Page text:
Corporate and M&A

Mr. Dewan Faisal, Principal Associate of A.S & Associates has authored the "2018 M&A Report: Bangladesh", a chapter in The International Financial Law Review's (IFLR) international "M&A Report 2018". 

Click here to read the report.

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In cases where the means of an individual establishment is not sufficient due to the volume or technical features of the commercial operation that is planned, need for cooperation arises in order to carry such a commercial operation. Partnerships that are formed as joint ventures are frequently encountered in infrastructure projects, as well as in the transportation, energy and construction sectors. Particularly, companies are willing to participate in wide-ranging investments by combining forces under the structure of joint ventures and joint projects which makes for stronger investments by using each other's specialties and the strength realized through financing together.

Read more: Features of Joint Venture Contract in Turkey


In joint stock companies, capital increases can be made through capital commitment or internal resources. Capital increases through internal resources enable the conversion into capital of the reserve funds and freely-usable parts of the statutory reserves, the funds that are allowed by legislation to be added to the capital and included in the balance sheet. It was a notable absence, in the former Turkish Commercial Code numbered 6762, not to embrace this frequently used method. That being said, Turkish Commercial Code numbered 61021 ("TCC") explicitly regulates this method under a separate article. This article examines the internal resources that are allowed by legislation to be added to the capital, as well as the procedures and conditions for capital increases through internal resources within the scope of the relevant provision.

Read more: Capital Increase through Internal Resources in Joint Stock Companies Att. Ecem Cetinyilmaz

Author: Duygu Oner
Turkey ratified the Convention on the Contract for International Carriage of Goods by Road ("CMR") in accordance with Act No. 3939 dated 7 December 1993, and the CMR entered into force in Turkey on 31 October 1995.  In accordance with Article 1 / 1 of the CMR, the carriage of goods by road shall be subject to the CMR in cases when the place of taking over of the goods and the place designated for delivery, as specified in the contract, are situated in two different countries, of which at least one is a contracting country, irrespective of the places of residence and the nationalities of the parties. The CMR is practically applicable to every carriage that begins or ends in or passes through Turkey.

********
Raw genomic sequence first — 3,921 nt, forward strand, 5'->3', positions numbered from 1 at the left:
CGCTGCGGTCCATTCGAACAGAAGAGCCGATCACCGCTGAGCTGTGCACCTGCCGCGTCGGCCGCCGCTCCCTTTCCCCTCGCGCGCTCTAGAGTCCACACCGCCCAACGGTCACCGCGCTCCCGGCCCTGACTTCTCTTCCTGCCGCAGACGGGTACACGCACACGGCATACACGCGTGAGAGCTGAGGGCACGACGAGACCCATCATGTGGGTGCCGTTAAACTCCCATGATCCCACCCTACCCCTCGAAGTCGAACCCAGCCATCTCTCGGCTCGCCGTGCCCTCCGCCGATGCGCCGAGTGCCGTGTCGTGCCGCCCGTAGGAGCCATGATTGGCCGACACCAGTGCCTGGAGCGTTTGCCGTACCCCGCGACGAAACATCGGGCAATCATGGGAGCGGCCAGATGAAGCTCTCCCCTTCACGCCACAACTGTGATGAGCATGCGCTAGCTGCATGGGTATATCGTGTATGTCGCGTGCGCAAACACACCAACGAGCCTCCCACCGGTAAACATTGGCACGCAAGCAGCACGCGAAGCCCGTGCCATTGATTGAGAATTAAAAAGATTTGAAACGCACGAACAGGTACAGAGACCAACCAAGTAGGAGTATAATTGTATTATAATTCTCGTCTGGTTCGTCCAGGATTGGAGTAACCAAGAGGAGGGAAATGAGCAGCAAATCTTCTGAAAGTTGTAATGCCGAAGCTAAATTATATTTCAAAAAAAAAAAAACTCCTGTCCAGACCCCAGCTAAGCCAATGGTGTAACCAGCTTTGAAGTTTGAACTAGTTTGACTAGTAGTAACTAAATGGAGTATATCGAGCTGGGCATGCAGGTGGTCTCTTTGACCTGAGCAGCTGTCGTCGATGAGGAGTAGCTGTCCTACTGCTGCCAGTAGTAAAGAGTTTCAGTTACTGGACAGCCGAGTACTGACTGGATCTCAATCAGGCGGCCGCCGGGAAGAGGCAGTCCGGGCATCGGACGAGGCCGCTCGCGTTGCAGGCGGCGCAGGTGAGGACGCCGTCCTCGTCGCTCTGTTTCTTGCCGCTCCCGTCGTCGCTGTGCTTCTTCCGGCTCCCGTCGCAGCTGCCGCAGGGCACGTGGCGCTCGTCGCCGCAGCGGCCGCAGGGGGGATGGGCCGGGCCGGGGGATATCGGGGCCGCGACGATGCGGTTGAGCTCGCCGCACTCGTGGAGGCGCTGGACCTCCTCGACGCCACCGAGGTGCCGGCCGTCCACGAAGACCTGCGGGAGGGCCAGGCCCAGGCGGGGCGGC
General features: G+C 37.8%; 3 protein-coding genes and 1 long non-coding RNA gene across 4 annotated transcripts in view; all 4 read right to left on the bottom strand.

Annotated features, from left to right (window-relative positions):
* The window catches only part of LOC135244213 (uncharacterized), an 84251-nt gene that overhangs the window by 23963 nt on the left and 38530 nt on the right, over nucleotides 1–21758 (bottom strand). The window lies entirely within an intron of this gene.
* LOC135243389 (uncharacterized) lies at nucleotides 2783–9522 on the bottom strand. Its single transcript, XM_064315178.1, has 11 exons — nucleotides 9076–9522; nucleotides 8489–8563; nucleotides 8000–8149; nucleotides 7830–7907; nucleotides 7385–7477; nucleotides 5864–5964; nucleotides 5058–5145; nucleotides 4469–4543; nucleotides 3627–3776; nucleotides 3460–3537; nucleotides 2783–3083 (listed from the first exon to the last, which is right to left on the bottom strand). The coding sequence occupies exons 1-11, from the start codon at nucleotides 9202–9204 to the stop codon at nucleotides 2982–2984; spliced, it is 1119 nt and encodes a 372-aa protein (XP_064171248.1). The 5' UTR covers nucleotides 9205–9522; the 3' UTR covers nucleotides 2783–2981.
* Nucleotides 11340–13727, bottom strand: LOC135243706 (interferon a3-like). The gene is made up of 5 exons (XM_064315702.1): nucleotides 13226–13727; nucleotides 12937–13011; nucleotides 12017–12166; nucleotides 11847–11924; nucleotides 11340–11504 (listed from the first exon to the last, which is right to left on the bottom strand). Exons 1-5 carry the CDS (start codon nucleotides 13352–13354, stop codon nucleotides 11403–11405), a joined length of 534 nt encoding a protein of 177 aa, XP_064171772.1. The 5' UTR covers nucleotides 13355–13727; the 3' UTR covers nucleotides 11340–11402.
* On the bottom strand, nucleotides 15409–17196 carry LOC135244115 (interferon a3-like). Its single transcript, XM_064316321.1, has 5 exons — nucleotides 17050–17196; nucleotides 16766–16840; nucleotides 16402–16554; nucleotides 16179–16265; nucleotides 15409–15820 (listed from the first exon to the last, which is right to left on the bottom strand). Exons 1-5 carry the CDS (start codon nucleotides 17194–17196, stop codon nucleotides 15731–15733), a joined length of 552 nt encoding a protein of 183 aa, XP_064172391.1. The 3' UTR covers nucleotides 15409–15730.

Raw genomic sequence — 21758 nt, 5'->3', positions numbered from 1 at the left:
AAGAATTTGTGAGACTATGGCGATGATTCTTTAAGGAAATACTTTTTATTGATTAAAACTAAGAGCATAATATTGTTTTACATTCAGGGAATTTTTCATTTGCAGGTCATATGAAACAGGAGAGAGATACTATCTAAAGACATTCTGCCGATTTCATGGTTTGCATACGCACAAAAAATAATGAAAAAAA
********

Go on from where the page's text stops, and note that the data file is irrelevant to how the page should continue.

Read more: Carriage of Goods by Road under the Turkish Commercial Code

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The secondary legislation is introduced through publication in the Official Gazette dated 31 December 2016 and numbered 29935 (3rd Repeating) and entered into force on 1 January 2017 based on the Law on Movable Pledge in Commercial Transactions ("Law") numbered 6750 published in the Official Gazette dated 28 October 2016 and numbered 29871, and entered into force on 1 January 2017. With the innovations1 introduced to the existing regulations regarding movable pledge, it is aim to create an alternative method, particularly for small and medium-sized enterprises, to use movable pledges as security while obtaining financing. The implementation of movable pledges in commercial transactions has gradually increased with the enactment of the Law and the secondary legislation, which lead to formalization of movable pledge practices. In this sense, the content and the validity of movable pledge agreements ("Movable Pledge Agreements") have become significant.

Read more: Movable Pledge Agreements in Commercial Transactions